As I start to type this blog post, it’s exactly 3am on November 1, the Day of the Dead. The Dead Tired, that is.

I woke up maybe 40 minutes ago, like James Brown, in a cold sweat. How’s that for candor? The T-shirt in which I’d been sleeping was soaked, as was the sheet under me. I arose, trying not to wake wifey. In my bedroom closet hang all my large T-shirts for moments just like these – no need for the noise of our noisy credenza. I removed my sweaty shirt, put on a new one, and laid a third one on the sweaty part of my side of the bed. I turned over my pillow – thinking of the phrase “Joe Montana is cooler than the other side of the pillow” – and tried to re-enter the Land of Nod.

Instead, I entered the land of tee-tee-teeing. Dar. Making his noises. Now, does he normally make these all night and I just don’t notice? Or did I wake him and set him off? I consider earplugs. But I’m wide awake now, so I figure I may as well get up and start typing. Even though I am or was planning to drive to Modesto at 7 for canvassing this morning.

Before I open this laptop, I make time to shush Dar. Like me, he’s really, really awake; he has even turned on his overhead light. I order him into bed and “shhhhh” him for a minute. I consider turning off his light. Every night, we let him fall asleep with the overhead light on…because he complains if we don’t. And every night, after he’s asleep, we turn it off. (And leave his nightlight aglow.) And every night by 6:00am, he’s up tee-tee-teeing, often with noises that sound like squeals of protest. Sometimes I wonder if he would sleep better if we just left the overhead light on. I think about all this as I decide to leave the overhead light on.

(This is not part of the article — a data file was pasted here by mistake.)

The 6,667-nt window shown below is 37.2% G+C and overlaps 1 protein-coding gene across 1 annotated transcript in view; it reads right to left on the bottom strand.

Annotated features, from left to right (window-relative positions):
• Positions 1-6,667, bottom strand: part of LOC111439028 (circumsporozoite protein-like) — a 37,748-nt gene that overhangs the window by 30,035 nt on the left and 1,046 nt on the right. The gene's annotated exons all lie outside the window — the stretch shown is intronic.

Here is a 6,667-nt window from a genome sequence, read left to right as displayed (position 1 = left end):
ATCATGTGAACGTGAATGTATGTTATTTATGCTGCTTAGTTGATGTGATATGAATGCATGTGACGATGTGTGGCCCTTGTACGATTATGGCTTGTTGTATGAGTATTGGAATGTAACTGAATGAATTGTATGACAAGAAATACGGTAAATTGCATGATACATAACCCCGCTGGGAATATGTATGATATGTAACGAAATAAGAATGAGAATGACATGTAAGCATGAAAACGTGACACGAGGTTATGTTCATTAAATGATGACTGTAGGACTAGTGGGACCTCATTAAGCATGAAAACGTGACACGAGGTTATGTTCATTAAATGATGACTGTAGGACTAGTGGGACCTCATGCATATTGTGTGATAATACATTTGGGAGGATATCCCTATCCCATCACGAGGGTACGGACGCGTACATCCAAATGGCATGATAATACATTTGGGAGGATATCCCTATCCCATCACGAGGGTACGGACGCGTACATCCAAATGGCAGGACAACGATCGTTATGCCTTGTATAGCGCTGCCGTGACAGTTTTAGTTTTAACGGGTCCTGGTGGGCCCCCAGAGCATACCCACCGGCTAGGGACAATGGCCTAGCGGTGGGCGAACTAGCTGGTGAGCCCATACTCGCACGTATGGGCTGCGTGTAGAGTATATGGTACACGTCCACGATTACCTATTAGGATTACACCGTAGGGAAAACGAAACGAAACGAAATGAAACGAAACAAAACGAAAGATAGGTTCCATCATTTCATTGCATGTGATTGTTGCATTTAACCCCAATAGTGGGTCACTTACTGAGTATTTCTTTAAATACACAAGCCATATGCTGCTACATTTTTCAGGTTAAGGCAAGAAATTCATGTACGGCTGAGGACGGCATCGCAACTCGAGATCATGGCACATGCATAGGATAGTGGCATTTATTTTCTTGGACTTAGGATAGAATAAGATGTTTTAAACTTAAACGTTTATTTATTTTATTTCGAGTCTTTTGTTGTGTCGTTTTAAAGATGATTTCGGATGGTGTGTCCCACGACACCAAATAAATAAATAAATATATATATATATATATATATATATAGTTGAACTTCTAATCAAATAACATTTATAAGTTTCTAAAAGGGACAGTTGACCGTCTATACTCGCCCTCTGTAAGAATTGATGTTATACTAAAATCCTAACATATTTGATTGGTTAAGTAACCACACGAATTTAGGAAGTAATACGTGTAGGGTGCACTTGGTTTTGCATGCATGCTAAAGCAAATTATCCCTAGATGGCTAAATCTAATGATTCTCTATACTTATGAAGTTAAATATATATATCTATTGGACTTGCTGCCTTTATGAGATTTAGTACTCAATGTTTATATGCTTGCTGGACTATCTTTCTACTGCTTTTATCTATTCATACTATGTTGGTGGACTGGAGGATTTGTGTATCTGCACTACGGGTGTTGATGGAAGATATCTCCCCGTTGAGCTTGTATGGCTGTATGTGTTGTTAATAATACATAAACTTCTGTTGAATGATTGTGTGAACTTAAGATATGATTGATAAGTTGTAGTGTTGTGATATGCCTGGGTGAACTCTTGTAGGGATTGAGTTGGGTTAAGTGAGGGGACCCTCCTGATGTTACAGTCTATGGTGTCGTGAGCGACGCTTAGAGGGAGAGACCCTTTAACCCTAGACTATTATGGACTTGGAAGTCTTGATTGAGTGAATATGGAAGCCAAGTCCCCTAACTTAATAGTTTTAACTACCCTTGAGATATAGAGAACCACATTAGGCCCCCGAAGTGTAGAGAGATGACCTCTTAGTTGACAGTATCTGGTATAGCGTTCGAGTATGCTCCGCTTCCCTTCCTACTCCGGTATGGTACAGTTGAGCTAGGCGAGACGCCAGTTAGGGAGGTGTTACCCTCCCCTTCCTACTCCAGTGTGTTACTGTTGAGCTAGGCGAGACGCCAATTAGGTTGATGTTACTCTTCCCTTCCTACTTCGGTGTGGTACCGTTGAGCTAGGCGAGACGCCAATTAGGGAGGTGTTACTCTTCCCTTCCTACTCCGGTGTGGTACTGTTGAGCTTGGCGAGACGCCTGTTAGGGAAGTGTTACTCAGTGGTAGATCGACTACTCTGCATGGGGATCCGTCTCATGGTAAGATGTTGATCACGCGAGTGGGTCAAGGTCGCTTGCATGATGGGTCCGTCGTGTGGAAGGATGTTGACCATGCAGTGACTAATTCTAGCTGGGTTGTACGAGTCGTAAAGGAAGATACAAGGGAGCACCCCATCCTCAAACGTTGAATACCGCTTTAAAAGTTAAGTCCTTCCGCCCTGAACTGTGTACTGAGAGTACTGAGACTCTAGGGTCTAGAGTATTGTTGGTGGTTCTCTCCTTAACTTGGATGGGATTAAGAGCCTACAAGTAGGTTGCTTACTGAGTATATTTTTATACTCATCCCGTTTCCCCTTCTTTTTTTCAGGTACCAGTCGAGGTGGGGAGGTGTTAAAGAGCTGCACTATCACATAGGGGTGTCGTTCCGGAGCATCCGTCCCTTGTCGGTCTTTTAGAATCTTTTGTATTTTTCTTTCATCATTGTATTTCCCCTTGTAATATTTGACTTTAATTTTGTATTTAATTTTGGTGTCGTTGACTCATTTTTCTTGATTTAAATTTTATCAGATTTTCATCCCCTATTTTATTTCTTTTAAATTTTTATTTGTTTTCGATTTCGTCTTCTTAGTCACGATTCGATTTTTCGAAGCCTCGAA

Now I’m in the living room with the laptop asking myself…

What’s bothering Dar? What’s bothering me? Dar? Halloween?

Dar is currently wearing a non-sweaty (I checked) T-shirt of Mickey Mouse that says “Halloween.” It’s the same one he wore to school yesterday and the same one he wore on his day at Disneyland in July. I think of Disneyland because it’s one piece of evidence that we try to give Dar a childhood.

Not much of that evidence last night. Dar was tee-tee-teeing, but not trick-or-treating. We didn’t take him. Why?

Mainly because it has never worked. Dar has no interest in going house to house and asking for candy. He has no idea what all that is, and he doesn’t like it, and he doesn’t behave well or appropriately.

Maybe I’m awake because, Halloween-wise, Dar’s brother, who is 6, turns out to be more like Dar than I ever realized.

Last year was fine. Last year was Dar’s brother’s first time on Russell Street, which is Berkeley’s premier Halloween street. Last year was also the first time we met up with a friend.

In retrospect, maybe last year lulled me into complacency. This year we skipped Russell Street and instead walked to our local haunt, Mariposa St. That took us about ten minutes, but Dar and his brother walk at least 30 minutes (usually more like an hour) at Tilden every weekend, so I didn’t think a 10-minute walk would kill anyone.

Dar’s brother was scheduled to meet that same friend again, but the friend was late. Being that as it was, I texted a friend of mine who I knew would be on Mariposa. The texting went back and forth and back and forth, followed by choppy phone calls, followed by more texting. Dar’s brother got frustrated, apparently with my phone use. Finally I found my friend and as we walked down Mariposa, Dar’s brother was caught in a crunch of kids that was congested enough to make him briefly drop his bucket of candy.

I don’t think he ever quite got over that. I was perhaps five feet away, but it was like he was traumatized that I let that happen. He whined and complained for the rest of the night. We eventually met his friend. His friend’s mom very nicely asked about wifey. I said that during a previous year when we all went out, we came back to find our bowl of candy emptied. (This is true.) This year, partly to prevent against that, wifey had stayed home with Dar. Who would have whined through Halloween anyway…

…just as his brother was currently doing, I said with what I hope sounded like a humorous ironic voice.

Truth is, I love Halloween. I mean, it’s kind of my favorite holiday. And last night was gorgeous, weather-wise. There was even a half-moon. Did I put too much pressure on either kid? Or am I right to worry that Dar’s brother is having some of Dar’s issues?